top of page

Finding Strength in Vulnerability: It’s Okay to Ask for Help



If you’re anything like me…a self-subscribed control freak…asking for help can sometimes feel as painful as root canal. My inner voice continuously shouts at me “I can do it myself!” However, I am beginning to learn that it’s alright to ask for help. It is not a sign of weakness but of strength and self-awareness.


Early in the year I experienced something that could have completely gone downhill if I didn’t accept the help offered to me.


Subconsciously I made the decision to suffer in silence. I knew something wasn’t right with my body but chose to “deal with it” on my own. As in not really dealing with it at all. When I finally couldn’t take it anymore I went to the doctor’s office and was surprised to find that I had neglected my body so badly that I could no longer function in the way I had wanted.


Thank God it was nothing terminal and that with the right meds and major life changes I could turn things around. I was eager. I was determined to get my life back on track. I couldn’t wait to become the new me.


Unfortunately, things didn’t start off the way I’d hoped. Despite the new meds I was getting sicker every day. It was to the point that for two weeks I couldn’t eat or drink much of anything without throwing up. I felt weak and completely drained.

Even still the control freak in me was determined to fix it all on my own. But with each passing day I became even weaker.


Then one day, as was becoming my daily habit, I logged off from work at 4:30 and went straight to bed. A few minutes later, in my haze, I heard a noise at the front door. In a weakened state I called out. My youngest son shouted back. He had the key and was trying to open the door. But because I was in bed “for the night” I had put the chain on, which prevented him from coming in. Needless to say, neither I nor my home was in any condition for company. And even though I felt embarrassed I had no energy to pick up the things strewn around on the floor as I dragged my deteriorating body to the door.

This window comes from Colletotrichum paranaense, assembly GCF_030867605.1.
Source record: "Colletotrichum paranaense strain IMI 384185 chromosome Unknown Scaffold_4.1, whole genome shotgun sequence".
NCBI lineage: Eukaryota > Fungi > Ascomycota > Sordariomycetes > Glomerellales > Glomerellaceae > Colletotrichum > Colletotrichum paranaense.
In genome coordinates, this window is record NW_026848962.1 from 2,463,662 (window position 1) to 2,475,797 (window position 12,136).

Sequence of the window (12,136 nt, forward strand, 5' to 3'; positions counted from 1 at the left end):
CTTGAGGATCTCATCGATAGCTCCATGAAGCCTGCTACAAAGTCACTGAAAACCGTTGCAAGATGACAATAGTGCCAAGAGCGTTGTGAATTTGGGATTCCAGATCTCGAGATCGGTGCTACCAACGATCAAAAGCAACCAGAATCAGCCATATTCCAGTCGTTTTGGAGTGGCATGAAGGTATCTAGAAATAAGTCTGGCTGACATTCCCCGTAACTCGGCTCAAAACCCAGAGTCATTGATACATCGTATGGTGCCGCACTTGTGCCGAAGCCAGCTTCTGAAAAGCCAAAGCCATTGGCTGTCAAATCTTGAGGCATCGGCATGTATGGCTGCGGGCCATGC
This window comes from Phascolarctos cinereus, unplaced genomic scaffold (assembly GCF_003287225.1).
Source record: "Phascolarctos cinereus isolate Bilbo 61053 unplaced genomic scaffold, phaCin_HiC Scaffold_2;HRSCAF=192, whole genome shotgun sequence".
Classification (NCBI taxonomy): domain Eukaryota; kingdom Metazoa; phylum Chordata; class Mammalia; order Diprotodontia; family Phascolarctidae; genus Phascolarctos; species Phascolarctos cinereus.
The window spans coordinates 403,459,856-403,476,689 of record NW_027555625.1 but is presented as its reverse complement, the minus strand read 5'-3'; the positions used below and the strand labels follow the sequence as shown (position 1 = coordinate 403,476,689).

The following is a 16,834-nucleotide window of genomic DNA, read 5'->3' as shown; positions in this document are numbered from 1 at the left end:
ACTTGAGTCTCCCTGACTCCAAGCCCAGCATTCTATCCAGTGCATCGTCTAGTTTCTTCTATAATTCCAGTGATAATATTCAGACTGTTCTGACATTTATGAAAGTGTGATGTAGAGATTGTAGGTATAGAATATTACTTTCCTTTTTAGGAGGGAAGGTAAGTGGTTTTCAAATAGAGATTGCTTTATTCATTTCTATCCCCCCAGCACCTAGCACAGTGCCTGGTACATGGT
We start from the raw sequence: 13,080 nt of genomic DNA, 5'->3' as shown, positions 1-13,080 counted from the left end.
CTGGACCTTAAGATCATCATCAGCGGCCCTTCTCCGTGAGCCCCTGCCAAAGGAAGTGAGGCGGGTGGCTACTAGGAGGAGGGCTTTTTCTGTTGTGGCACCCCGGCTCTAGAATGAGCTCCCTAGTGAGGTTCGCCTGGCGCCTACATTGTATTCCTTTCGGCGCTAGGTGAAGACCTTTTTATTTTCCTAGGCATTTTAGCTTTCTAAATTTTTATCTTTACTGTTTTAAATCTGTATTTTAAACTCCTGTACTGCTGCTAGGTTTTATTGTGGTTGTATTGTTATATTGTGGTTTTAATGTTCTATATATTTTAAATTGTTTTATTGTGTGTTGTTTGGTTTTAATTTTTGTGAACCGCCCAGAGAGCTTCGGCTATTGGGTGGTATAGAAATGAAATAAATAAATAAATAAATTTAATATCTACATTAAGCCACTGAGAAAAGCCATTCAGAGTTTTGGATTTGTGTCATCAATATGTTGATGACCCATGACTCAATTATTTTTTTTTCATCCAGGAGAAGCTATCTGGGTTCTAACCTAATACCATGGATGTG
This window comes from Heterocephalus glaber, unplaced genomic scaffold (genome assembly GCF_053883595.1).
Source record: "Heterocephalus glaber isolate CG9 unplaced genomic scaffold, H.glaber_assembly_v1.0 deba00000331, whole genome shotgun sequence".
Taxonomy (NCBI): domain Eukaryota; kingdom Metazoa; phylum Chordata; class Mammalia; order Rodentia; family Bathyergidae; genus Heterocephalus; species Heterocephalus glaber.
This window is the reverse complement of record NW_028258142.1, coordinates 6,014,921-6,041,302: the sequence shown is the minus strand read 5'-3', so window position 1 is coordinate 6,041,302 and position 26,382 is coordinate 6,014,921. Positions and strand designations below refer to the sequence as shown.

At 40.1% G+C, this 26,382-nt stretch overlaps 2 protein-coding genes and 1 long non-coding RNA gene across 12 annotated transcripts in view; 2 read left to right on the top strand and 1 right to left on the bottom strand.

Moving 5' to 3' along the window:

When I finally opened the door I was surprised to see my oldest son standing there too. Being that he lived two hours away I knew they meant business. And was in no mood for my continual stubbornness and denial. My oldest son had spent the last few days trying to convince me to go to the hospital, while I kept telling him I’d be fine. That my body just needed to get used to the new meds.


He informed me that they were there to take me to see a doctor and that I was going whether they had to carry me or not. It was clear that neither of them would take no for an answer. And I did what any strong, independent person would do. I broke down and cried. It was clear I couldn't go on the way I was and that I needed help. I was so grateful and relieved that my sons decided to take over.


I convinced them to let me take a shower first and off to Urgent Care we went. After ordering some tests, I was stunned to hear them say that I needed to go to the Emergency Room. Without hesitation the boys scooped me up and took me to the ER. Once there more tests were conducted. I was horrified to hear that not only was I badly dehydrated but that my numbers were completely out of wack. The numbers that should have been high were dangerously low and the numbers that should have been low were off the charts. The doctor immediately informed me that they were admitting me to the hospital. And that if my numbers didn’t quickly get into line of what they should be they would move me to the ICU.